The BA440 Cabinet

The BA440 cabinet from Digital was the follow-on to the BA213. A labeled picture is shown below. Click on the image to see a larger version of just the cabinet.

Like the BA213, the BA440 takes its Q-Bus cards mounted vertically along the bottom of the cabinet. Unlike the BA213 the BA440 has two doors that swing open from right to left. When they are fully open they can be removed for easy servicing. Drives go into the top and cards with their "bars" go in the bottom. The cabinet uses a 15A right angle IEC plug and can run off wall current.

Features of the BA440

Perhaps the most interesting feature about the BA440 was that accessing the hard drives is much easier. The panel on the drive is shown on the right. This panel is for a DSSI disk drive. Later when SCSI disks are used in this cabinet the panel doesn't have the fault light and nor the ready/run light. There is a captive phillips head screw at the top that keeps the drive in the cabinet. On the back of the drive is an edge connector that plugs into a connection backplane in the drive bays. Another variation is the panel for two half height DSSI drives which has two sets of switches.

Because the drives plug into the backplane on the top there is no cable that snakes its way between the top and bottom of the cabinet. In VAX 4000/200 systems the DSSI interface of the CPU module is brought out to the C/D connectors and automatically routed through the chassis. For the KA640 there is a paddle board in an abbreviated slot to the right of the CPU that can take a honda high density connector to route into that area. With the VAX 4000/300 and later the "CPU Box", which is a set of special slots on the right hand side of the chassis, routes signals up to the DSSI disks.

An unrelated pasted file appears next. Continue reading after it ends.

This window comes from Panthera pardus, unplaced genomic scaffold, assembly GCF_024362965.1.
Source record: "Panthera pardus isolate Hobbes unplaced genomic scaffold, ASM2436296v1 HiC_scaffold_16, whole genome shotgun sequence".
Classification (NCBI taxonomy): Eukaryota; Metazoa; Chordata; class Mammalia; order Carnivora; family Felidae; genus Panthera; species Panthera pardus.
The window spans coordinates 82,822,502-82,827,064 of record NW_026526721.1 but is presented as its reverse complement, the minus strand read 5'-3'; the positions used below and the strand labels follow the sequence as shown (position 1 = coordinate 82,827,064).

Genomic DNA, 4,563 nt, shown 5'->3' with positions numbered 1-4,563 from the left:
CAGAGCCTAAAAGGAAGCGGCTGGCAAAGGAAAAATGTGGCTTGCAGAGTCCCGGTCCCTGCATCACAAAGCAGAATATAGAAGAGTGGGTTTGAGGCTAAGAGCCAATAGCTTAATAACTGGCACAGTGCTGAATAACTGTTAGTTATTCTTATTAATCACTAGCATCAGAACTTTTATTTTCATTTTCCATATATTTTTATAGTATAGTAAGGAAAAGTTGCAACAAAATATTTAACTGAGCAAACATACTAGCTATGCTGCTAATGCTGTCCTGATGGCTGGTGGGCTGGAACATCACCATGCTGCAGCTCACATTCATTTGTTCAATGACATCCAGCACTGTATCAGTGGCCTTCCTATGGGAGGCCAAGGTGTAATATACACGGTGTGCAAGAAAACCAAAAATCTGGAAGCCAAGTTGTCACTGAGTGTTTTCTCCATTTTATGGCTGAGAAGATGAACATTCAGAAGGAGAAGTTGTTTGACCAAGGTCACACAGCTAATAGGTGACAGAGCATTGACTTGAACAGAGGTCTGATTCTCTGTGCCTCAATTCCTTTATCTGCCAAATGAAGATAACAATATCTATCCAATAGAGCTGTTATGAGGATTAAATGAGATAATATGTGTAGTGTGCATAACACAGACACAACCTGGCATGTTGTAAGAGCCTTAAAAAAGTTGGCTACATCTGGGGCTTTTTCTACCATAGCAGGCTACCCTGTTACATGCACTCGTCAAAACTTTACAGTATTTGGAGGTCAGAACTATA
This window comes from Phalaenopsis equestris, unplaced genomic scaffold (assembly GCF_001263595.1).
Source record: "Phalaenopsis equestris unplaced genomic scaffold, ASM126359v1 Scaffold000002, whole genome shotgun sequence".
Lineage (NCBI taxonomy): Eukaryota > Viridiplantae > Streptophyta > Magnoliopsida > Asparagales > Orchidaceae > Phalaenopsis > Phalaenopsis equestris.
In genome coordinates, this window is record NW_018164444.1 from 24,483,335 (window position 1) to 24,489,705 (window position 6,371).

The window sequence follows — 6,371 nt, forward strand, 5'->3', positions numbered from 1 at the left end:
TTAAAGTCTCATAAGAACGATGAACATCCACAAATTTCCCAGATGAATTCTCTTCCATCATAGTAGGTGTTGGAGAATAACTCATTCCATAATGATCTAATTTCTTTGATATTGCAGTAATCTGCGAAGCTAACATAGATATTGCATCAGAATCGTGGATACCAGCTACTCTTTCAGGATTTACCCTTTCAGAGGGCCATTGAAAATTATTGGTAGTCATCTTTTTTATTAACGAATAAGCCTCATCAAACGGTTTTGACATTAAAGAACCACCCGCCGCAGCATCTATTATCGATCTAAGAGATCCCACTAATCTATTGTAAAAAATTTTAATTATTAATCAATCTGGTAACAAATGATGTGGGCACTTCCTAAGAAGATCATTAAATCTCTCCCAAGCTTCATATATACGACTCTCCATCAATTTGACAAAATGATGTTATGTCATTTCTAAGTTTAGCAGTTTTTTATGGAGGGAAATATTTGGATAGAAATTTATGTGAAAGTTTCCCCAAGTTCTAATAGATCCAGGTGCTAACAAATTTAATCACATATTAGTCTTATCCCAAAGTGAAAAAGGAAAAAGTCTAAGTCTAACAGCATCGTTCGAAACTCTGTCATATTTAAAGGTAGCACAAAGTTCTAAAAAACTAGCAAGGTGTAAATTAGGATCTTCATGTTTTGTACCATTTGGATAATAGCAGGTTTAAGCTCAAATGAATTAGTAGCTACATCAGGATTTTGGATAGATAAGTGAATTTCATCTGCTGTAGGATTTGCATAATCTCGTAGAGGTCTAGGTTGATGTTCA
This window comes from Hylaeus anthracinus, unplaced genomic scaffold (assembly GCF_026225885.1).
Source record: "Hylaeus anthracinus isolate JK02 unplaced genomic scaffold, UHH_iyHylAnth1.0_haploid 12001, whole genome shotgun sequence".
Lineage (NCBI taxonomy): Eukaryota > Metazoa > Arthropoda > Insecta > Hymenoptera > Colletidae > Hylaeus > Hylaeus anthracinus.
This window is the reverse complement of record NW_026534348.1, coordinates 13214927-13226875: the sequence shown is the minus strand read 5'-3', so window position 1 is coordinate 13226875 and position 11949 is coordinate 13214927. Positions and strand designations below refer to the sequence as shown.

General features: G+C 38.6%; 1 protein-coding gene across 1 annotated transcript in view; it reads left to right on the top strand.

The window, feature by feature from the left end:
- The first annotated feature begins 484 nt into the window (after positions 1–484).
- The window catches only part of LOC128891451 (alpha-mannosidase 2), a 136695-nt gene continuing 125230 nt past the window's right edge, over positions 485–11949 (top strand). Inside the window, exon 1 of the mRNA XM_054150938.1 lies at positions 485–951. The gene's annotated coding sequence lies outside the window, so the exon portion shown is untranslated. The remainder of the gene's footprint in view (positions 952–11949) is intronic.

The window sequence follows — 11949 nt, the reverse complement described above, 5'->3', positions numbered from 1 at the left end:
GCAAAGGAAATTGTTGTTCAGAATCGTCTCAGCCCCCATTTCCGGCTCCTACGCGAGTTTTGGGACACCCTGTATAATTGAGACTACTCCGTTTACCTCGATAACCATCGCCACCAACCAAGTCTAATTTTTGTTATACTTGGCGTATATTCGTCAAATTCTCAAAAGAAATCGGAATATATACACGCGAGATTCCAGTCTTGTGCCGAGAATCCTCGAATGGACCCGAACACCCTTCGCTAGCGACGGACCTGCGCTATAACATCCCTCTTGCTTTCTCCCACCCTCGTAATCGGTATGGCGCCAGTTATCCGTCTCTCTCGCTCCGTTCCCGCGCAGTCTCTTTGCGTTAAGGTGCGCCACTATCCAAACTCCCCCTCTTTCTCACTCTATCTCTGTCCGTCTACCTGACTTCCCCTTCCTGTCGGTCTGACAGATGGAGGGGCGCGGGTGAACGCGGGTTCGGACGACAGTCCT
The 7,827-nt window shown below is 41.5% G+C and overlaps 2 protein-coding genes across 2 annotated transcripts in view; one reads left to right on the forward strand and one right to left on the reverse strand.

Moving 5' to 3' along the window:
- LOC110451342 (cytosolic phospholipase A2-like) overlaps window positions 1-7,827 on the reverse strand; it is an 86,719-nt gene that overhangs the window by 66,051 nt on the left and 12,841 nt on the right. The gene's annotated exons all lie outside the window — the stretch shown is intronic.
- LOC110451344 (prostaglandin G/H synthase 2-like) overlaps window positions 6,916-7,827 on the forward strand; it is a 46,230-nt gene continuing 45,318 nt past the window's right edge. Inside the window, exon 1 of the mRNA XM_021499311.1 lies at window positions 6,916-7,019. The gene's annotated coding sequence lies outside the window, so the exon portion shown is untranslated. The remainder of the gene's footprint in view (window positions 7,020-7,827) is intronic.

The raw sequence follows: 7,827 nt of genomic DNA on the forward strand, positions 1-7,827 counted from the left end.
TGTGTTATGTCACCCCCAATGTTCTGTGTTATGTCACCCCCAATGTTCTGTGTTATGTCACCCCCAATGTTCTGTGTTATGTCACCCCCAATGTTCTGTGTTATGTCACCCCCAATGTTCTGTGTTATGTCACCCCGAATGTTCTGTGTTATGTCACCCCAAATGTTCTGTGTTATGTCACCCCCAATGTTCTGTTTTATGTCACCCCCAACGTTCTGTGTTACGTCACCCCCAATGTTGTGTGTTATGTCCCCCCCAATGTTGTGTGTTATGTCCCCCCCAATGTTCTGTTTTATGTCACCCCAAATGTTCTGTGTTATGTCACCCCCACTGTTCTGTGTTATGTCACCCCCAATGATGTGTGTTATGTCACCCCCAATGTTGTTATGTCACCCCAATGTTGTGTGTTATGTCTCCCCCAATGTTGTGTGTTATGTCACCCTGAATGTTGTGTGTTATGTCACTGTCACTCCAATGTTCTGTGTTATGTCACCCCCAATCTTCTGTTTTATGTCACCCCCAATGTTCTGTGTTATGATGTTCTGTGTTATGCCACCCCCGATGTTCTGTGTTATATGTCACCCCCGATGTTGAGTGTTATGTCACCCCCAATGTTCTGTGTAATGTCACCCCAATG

The power supply is similar to the BA213 in that it is a switcher and won't "light up" unless it has enough of a load. The M9060 card was used in my 4000/200 to provide the load but was absent from the 4000/300.

The DSSI bus is terminated on the left hand side in both a DSSI and 50 pin centronics type connector. Since both DSSI and SCSI used a 50 pin bus either type of drive could be used in the cabinet but they could not be mixed. In the 4000/300 DSSI bus A is routed to the internal peripherals and DSSI bus B comes out the front of the CPU area.

This cabinet looks pretty sharp when it is closed. Personally I think it is an improvement over the BA213 but the BA440 in the later models of VAXen does not have as many slots. The B4000X was an expansion version that just had Q-bus slots and drive bays. The R4000X was full of drive bays.


I've seen several BA440s with TK70 drives installed. The TK70 requires a cable to snake down to the TQK70 in the chassis, the TF85, TF86, and TF87 (DLT drives) actually plug into the DSSI backplane like a disk drive and can actually be run in parallel with the TK70. The slot on the right has some special piece work that makes it easier to put the TK70 there.

The drives in the BA440 have the "EF" mounting hardware. This consists of the front panel, a couple of mounting rails, and the edge connector on the back. The mounting rails include a small 10 pin ribbon cable to connect DSSI drives to the control panel on the front of the drive. As a design methodology goes these are pretty cool drives and one can see evidence of this affecting other designs in later machines. In particular the Storage Works type drives share many similar design concepts although those drives are smaller.

In my collection I currently have two BA440s, one houses a VAX 4000/300 and the other was a DECSystem 5500 (I say was because the power supply does not work and the boards were moved to a BA213)

Back to the House of VAX

Copyright (c) 2000, Chuck McManis, All Rights Reserved

NOTE: All images on this site are COPYRIGHT 2000, 2001 by Charles McManis, you may not use them without written permission from me! (Especially EBAY Auctions!) You may put a link to this site with a note that your system is "like" one of mine but you cannot use the images. Thank you.